• avatar
    ra_pro

    There is indisputable scientific evidence that overall, macro-economically speaking, trade is a win-win situation for a country. This is just a basic economic fact that has been established over the centuries. The whole world is overall a lot better off now than it was 50-100 years ago when trade was difficult and dangerous. This is a positive statistic that hides a serious downside to trade especially when practiced at this level which is essentially global nowadays. In manufacturing trade hurts high-wage countries, that is primarily developed countries, but is a boon to developing countries and if done properly and a on huge scale it can lift the biggest country in the world from virtually 19-th century poor agrarian fiefdom to an economic superpower in just a few decades 30-40 years. Industrial countries are not poorer than they were before China embarked on its industrialization but a lot of the citizens in these industrial countries are actually poorer. I remember in the eighties all economists basically believed that the disruption would only be temporary for the industrial workers in the west as they would just naturally migrate to available jobs that there is plenty of in the service sector. And indeed many of these workers did migrate to service jobs but not the good service jobs the bottom ones. It’s simple to understand why this happened, the workers didn’t have skills and more importantly many just couldn’t upgrade their education and skills to the required skills such as those in IT. If all your life you worked manually, its very hard to become an office worker, well paid office worker, few people have the means to do such a radical change in their lives. This is the fallacy of the economic predictions that said that automotive working class will just switch to being IT professionals, designers, health-care workers and so on. Now we finally understand that this very idea is just ridiculous statistically speaking. Instead the solution that has been adopted in the west and especially in the US and Canada to fill the job vacancies for which domestic work force is not qualified by massive immigration into these countries. This immigration has been happening for 25-30 and is on a scale where each basically imports 1% or more of its population a year, almost all of it from Asia. My question is why do US and Canadian governments prefer to import foreign skilled workers instead of training their own. I am sure that at least in part, this is cheaper than managing your education system to make sure it produces workers with skills required by the business. In North America it doesn’t seem like governments care very much whether the jobs are filled by imported foreigners while a lot of its own citizens end up living in poverty. This is completely different from Europe where governments mange the up-and-coming workforce in such a way that the jobs can be filled by its own citizens rather than by importing foreigners. Germany also needs to import workers but in contrast to NA they mostly need low-skill, low wage, they train their own software engineers.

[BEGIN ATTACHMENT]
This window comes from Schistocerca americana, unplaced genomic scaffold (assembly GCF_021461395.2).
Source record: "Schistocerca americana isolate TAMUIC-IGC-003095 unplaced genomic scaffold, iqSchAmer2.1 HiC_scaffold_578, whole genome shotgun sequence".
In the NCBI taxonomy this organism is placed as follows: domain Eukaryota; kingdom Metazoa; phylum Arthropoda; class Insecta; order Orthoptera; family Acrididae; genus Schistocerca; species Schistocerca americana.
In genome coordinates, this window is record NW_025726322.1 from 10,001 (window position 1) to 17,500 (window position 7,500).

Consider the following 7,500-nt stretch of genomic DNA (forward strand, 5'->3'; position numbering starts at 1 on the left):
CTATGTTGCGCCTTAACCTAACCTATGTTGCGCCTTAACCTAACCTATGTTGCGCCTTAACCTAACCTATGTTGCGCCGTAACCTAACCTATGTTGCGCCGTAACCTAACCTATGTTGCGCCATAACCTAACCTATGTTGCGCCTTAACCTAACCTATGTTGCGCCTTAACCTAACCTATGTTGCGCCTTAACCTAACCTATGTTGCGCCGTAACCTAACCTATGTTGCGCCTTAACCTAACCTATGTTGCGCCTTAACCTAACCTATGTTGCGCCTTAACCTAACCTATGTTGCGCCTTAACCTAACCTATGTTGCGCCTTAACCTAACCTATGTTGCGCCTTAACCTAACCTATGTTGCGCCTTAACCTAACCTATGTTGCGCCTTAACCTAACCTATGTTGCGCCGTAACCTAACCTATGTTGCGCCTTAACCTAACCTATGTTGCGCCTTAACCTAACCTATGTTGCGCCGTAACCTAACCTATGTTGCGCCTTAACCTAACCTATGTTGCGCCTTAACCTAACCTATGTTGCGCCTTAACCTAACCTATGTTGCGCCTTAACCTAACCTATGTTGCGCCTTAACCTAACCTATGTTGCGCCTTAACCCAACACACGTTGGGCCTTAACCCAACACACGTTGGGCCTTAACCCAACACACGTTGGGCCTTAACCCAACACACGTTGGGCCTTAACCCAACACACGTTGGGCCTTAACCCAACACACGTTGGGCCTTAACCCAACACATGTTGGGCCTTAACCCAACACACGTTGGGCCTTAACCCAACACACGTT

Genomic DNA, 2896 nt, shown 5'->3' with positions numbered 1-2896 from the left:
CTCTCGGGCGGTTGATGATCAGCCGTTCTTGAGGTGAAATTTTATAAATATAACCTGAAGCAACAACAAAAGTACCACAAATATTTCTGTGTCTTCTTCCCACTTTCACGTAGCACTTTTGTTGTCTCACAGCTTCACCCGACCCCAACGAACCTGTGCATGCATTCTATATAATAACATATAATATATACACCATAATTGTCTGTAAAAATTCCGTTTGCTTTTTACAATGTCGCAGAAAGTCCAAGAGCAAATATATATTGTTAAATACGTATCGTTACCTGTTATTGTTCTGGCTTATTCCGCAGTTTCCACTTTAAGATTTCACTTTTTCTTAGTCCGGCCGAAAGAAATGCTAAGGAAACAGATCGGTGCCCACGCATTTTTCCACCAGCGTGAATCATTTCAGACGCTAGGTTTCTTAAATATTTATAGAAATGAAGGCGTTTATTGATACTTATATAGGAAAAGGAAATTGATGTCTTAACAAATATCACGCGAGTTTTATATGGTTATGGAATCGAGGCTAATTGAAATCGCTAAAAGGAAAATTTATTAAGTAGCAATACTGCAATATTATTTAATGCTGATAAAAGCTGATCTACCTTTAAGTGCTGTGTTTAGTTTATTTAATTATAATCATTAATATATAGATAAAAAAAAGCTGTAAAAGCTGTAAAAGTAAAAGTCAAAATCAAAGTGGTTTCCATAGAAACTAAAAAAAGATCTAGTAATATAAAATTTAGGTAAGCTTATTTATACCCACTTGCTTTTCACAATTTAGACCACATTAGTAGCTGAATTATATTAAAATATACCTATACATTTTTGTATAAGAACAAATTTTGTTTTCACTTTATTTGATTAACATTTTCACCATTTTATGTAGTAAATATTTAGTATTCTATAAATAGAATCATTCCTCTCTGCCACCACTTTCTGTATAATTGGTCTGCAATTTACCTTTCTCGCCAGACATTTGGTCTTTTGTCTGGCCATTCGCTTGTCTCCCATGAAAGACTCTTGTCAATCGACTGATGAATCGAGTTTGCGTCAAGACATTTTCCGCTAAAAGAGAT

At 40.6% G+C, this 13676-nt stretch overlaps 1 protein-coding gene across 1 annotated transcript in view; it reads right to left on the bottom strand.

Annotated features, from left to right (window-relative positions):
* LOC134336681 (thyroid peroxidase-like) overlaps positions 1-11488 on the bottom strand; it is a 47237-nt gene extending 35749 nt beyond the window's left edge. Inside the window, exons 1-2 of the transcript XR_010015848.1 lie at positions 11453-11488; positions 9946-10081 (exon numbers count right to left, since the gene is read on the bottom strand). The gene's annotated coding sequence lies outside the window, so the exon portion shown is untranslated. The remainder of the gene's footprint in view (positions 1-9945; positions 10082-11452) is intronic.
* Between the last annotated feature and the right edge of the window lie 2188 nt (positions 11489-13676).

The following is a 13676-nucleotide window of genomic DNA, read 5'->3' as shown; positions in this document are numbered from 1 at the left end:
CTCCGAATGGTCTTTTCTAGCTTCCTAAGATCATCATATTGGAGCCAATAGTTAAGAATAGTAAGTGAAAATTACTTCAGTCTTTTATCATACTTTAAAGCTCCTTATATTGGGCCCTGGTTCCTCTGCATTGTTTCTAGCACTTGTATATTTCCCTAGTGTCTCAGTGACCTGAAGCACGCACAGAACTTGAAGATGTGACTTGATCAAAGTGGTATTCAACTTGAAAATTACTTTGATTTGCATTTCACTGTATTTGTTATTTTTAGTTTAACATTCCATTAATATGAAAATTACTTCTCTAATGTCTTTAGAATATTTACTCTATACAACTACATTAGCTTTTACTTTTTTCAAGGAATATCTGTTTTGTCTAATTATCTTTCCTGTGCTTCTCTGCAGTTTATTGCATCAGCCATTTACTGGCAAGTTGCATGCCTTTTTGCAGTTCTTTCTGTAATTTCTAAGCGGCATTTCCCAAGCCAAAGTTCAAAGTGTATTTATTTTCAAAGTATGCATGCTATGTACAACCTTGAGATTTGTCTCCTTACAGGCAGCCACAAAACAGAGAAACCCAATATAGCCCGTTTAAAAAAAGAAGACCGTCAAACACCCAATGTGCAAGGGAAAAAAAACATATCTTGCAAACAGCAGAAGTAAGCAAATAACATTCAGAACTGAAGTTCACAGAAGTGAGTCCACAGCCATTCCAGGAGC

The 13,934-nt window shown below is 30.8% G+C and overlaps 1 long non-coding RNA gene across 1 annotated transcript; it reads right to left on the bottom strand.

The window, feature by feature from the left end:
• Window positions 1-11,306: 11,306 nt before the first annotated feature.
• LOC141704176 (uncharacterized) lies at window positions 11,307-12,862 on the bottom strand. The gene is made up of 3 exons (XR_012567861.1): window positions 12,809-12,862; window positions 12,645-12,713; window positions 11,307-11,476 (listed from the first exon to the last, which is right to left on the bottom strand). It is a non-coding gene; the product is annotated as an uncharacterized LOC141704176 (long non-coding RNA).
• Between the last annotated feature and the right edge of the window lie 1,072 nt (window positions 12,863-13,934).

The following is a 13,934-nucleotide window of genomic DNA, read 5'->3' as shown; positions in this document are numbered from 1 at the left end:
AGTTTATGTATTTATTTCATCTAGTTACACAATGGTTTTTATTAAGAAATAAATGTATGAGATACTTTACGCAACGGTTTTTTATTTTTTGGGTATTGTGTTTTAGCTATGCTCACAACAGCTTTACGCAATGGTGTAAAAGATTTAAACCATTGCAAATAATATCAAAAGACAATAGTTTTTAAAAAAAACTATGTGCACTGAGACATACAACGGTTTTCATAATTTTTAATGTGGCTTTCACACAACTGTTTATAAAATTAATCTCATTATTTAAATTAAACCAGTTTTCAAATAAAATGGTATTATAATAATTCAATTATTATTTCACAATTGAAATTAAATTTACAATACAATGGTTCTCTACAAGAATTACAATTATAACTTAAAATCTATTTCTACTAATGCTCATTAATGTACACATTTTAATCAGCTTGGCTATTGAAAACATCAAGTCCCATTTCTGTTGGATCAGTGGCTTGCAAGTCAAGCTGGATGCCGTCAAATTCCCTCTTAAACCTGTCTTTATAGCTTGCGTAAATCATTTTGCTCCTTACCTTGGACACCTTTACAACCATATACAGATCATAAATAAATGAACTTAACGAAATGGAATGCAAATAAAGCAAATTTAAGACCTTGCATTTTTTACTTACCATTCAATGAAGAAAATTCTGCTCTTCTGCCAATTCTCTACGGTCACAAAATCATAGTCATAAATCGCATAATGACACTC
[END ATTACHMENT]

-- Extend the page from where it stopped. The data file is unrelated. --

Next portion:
• 0 avatar
      Big Al from Oz

      ra_pro,
      A well considered comment. There is so much information I’ll only touch on a couple of your comments.

      1. Immigration is good for an economy. Immigrants save a country money in education and health straight up, which is expensive. Most immigrants are “work” ready. Immigrants also contribute taxes which can be spent on our rapidly aging population.

      2. Immigrants bring new ideas (and tasty food) for innovation in industry. They also bring diversity.

      3. The Europeans have had immigration for centuries. Even Eastern Europe as of the past 30 years has contributed to the greater good of the EU.

      • 0 avatar
        ra_pro

        I am not against immigration, I think all your points stand I am against immigration as a way to plug in huge workforce holes created by government neglect. I work in IT I see everyday how US and Canadian governments use easy immigration policies to cover their incompetence in managing the workforce.